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The ALRC paid particular attention to the issue of death grants nominations. Remember, your super is not yours. It is held in trust for you by your super fund. It is therefore not part of your estate and cannot be treated according to your will (unless you instruct your super fund to give it to your estate). The trustee of the super fund decides what happens to your super unless you instruct them exactly what you want to do with it. To do this, you need a binding death claim (BDBN). You can make a no-obligation nomination, but that’s a discussion for another day.
The ALRC made several points regarding attorneys and BDBNs. He stated that nominations are testamentary in nature and should be treated “similarly to wills” in political terms.
Hence, it is important that any powers given to your permanent attorney should be explicit, including the ability to designate yourself and change the BDBN in your favor if you so wish (remember that the EPOA very much often the spouse of the client who wants to benefit from his superior).
In the Queensland Supreme Court’s Re Narumon Pty Ltd (2018) case, the court appeared to accept the ALRC’s view that there appears to be no legal restrictions in the Pension Act or regulations that would prevent a person from acting under a EPOA from completing and signing a death claim.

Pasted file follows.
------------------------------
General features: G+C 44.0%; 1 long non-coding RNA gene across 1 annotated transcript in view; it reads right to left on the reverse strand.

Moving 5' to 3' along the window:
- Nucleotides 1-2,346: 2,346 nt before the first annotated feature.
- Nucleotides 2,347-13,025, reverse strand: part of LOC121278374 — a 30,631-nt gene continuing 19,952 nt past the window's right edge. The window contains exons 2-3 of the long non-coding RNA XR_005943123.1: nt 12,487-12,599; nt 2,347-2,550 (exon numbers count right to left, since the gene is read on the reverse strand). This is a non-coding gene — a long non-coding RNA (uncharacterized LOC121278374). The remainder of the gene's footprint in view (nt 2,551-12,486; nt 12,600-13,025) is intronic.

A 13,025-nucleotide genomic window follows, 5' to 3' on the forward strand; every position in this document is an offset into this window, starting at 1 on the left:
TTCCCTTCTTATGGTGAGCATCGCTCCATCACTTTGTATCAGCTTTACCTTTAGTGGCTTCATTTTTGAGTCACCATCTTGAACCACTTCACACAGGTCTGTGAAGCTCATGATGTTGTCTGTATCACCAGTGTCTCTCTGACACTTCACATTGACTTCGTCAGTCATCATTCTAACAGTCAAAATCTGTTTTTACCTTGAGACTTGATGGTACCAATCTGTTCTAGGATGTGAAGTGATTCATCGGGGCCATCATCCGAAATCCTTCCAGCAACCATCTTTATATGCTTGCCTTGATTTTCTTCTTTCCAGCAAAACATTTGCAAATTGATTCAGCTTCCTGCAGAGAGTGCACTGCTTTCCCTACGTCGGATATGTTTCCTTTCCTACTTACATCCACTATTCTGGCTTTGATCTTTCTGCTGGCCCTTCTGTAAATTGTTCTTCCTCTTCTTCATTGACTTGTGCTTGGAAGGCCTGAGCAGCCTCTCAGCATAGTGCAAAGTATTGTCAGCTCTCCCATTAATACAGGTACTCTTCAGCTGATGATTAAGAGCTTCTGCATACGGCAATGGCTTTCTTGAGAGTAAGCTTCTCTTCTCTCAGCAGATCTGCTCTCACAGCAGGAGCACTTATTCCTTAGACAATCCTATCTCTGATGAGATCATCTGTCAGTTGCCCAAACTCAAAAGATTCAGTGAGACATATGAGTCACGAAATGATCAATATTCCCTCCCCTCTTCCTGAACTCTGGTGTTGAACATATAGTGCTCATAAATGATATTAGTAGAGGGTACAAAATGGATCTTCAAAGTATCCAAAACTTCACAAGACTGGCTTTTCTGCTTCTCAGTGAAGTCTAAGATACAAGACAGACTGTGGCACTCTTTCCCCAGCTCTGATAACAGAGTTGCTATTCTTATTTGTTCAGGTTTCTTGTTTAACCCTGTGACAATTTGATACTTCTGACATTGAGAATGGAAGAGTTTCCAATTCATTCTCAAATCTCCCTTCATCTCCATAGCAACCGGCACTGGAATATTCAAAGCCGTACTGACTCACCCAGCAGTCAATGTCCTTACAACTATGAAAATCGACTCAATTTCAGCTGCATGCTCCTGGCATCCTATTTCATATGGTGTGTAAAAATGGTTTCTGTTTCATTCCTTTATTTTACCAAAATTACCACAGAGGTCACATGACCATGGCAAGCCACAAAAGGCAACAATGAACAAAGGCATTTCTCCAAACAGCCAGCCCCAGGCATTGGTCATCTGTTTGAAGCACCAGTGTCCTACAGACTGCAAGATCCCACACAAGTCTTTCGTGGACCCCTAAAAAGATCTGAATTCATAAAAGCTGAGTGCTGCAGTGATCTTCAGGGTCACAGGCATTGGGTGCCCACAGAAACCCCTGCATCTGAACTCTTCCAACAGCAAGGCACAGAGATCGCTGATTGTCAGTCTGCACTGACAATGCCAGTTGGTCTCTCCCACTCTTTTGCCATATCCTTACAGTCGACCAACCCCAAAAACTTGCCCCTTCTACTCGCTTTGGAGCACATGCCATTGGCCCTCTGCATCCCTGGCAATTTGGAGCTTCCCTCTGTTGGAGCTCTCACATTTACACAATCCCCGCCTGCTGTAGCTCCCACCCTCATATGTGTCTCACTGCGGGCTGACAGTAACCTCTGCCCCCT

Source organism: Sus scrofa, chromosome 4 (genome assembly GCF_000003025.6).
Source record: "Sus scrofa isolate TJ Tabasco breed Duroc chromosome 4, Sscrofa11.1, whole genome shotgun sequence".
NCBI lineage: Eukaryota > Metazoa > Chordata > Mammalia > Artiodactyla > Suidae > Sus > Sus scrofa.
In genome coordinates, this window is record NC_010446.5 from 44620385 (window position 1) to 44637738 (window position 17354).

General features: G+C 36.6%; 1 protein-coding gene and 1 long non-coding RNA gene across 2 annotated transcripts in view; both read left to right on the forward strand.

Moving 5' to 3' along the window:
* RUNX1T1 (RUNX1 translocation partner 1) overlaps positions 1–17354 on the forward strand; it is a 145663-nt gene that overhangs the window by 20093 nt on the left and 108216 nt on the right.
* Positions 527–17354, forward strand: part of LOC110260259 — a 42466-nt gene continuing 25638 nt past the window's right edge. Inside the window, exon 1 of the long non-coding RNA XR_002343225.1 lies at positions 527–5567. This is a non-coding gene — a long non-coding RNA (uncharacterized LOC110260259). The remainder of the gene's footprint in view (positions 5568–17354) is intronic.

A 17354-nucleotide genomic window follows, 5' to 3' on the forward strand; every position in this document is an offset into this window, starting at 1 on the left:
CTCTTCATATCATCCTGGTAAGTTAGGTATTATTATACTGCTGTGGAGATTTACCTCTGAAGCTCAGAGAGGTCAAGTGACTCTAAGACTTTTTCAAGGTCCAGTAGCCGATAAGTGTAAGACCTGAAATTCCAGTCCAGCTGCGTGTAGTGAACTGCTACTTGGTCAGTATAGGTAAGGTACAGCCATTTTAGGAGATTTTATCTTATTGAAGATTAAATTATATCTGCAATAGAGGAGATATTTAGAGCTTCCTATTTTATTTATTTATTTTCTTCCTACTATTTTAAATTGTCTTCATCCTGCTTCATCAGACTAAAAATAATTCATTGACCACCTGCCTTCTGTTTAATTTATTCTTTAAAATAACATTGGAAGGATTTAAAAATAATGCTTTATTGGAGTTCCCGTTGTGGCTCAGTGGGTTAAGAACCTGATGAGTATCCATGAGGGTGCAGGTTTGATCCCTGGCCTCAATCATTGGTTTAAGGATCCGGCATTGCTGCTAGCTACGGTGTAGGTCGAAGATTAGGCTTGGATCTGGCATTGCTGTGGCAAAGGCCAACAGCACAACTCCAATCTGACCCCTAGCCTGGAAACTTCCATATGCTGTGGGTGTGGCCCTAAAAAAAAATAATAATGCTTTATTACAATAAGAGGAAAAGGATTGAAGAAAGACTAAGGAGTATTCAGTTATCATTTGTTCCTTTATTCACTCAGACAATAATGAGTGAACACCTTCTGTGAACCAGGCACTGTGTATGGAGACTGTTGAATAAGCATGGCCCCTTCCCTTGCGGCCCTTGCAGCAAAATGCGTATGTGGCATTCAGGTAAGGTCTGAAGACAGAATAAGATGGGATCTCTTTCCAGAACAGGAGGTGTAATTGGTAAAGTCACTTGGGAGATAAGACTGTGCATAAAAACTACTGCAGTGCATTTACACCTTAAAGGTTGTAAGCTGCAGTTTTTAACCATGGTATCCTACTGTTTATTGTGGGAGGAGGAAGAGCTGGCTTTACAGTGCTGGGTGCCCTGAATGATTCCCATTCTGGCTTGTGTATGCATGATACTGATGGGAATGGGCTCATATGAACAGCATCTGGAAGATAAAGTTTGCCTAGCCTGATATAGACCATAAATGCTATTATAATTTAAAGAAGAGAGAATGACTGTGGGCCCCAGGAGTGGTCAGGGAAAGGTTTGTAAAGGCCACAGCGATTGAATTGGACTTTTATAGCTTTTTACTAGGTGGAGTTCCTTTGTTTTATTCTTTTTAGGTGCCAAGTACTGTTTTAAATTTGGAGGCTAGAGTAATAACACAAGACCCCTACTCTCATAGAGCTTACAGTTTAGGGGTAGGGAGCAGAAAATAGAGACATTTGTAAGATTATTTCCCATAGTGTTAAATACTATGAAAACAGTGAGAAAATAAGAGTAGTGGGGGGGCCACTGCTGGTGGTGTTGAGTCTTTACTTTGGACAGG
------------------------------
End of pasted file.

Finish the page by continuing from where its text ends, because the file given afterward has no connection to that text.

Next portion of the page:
The court further stated that, in order for an EPOA to have the necessary authority, it must first comply with the terms of the retirement trust deed, then the terms of the local jurisdiction law on EPOA, and finally comply with federal retirement laws and regulations. In the Narumon case, the extension of the pre-existing BDBN was approved by the court, although the judge found that he might not have approved a new or significantly modified BDBN had the lawyer benefited from the new instructions.
The lesson is to be sure that your EPOA is clear and complete with what your attorney may or may not do with your Super, including creating a new BDBN, changing or simply extending the term of an existing BDBN yourself Your super investments or even subtract some or all of your super and what to do with the proceeds. If you state all of this clearly, it will not “depend” on anything else.